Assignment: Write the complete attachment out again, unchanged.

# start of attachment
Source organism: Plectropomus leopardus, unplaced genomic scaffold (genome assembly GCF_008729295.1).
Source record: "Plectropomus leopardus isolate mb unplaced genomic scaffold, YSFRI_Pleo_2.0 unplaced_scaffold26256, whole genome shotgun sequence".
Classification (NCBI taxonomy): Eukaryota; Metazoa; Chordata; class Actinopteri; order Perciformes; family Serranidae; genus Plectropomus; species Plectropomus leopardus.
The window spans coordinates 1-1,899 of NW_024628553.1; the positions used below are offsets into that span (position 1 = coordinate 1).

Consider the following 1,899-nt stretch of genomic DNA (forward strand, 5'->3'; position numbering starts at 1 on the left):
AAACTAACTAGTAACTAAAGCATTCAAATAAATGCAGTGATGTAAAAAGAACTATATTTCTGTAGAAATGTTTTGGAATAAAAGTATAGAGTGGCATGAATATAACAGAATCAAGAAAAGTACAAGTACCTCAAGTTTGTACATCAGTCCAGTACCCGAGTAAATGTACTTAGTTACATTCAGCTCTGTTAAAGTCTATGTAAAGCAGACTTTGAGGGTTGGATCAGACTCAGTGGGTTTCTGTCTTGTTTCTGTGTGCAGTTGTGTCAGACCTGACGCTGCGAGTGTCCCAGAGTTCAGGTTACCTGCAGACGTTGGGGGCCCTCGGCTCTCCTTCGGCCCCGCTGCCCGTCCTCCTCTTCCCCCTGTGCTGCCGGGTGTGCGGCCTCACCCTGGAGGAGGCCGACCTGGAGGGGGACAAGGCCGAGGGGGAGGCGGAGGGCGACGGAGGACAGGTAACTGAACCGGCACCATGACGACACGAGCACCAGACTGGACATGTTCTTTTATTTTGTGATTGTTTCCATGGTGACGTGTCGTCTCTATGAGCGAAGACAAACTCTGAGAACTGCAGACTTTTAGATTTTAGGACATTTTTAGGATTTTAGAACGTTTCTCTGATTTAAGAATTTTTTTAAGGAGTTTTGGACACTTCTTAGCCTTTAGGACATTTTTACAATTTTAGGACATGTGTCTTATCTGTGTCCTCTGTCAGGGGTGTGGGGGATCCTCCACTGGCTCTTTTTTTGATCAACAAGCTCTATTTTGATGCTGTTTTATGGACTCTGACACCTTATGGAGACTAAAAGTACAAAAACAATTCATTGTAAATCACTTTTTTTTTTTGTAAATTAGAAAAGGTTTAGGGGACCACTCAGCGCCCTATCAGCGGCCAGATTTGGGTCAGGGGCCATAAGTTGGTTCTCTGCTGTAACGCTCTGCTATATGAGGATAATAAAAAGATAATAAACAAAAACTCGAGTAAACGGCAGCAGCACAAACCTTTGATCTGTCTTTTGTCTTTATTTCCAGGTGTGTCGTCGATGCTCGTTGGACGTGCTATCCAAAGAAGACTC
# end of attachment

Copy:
Source organism: Plectropomus leopardus, unplaced genomic scaffold (genome assembly GCF_008729295.1).
Source record: "Plectropomus leopardus isolate mb unplaced genomic scaffold, YSFRI_Pleo_2.0 unplaced_scaffold26256, whole genome shotgun sequence".
Classification (NCBI taxonomy): Eukaryota; Metazoa; Chordata; class Actinopteri; order Perciformes; family Serranidae; genus Plectropomus; species Plectropomus leopardus.
The window spans coordinates 1-1,899 of NW_024628553.1; the positions used below are offsets into that span (position 1 = coordinate 1).

Consider the following 1,899-nt stretch of genomic DNA (forward strand, 5'->3'; position numbering starts at 1 on the left):
AAACTAACTAGTAACTAAAGCATTCAAATAAATGCAGTGATGTAAAAAGAACTATATTTCTGTAGAAATGTTTTGGAATAAAAGTATAGAGTGGCATGAATATAACAGAATCAAGAAAAGTACAAGTACCTCAAGTTTGTACATCAGTCCAGTACCCGAGTAAATGTACTTAGTTACATTCAGCTCTGTTAAAGTCTATGTAAAGCAGACTTTGAGGGTTGGATCAGACTCAGTGGGTTTCTGTCTTGTTTCTGTGTGCAGTTGTGTCAGACCTGACGCTGCGAGTGTCCCAGAGTTCAGGTTACCTGCAGACGTTGGGGGCCCTCGGCTCTCCTTCGGCCCCGCTGCCCGTCCTCCTCTTCCCCCTGTGCTGCCGGGTGTGCGGCCTCACCCTGGAGGAGGCCGACCTGGAGGGGGACAAGGCCGAGGGGGAGGCGGAGGGCGACGGAGGACAGGTAACTGAACCGGCACCATGACGACACGAGCACCAGACTGGACATGTTCTTTTATTTTGTGATTGTTTCCATGGTGACGTGTCGTCTCTATGAGCGAAGACAAACTCTGAGAACTGCAGACTTTTAGATTTTAGGACATTTTTAGGATTTTAGAACGTTTCTCTGATTTAAGAATTTTTTTAAGGAGTTTTGGACACTTCTTAGCCTTTAGGACATTTTTACAATTTTAGGACATGTGTCTTATCTGTGTCCTCTGTCAGGGGTGTGGGGGATCCTCCACTGGCTCTTTTTTTGATCAACAAGCTCTATTTTGATGCTGTTTTATGGACTCTGACACCTTATGGAGACTAAAAGTACAAAAACAATTCATTGTAAATCACTTTTTTTTTTTGTAAATTAGAAAAGGTTTAGGGGACCACTCAGCGCCCTATCAGCGGCCAGATTTGGGTCAGGGGCCATAAGTTGGTTCTCTGCTGTAACGCTCTGCTATATGAGGATAATAAAAAGATAATAAACAAAAACTCGAGTAAACGGCAGCAGCACAAACCTTTGATCTGTCTTTTGTCTTTATTTCCAGGTGTGTCGTCGATGCTCGTTGGACGTGCTATCCAAAGAAGACTC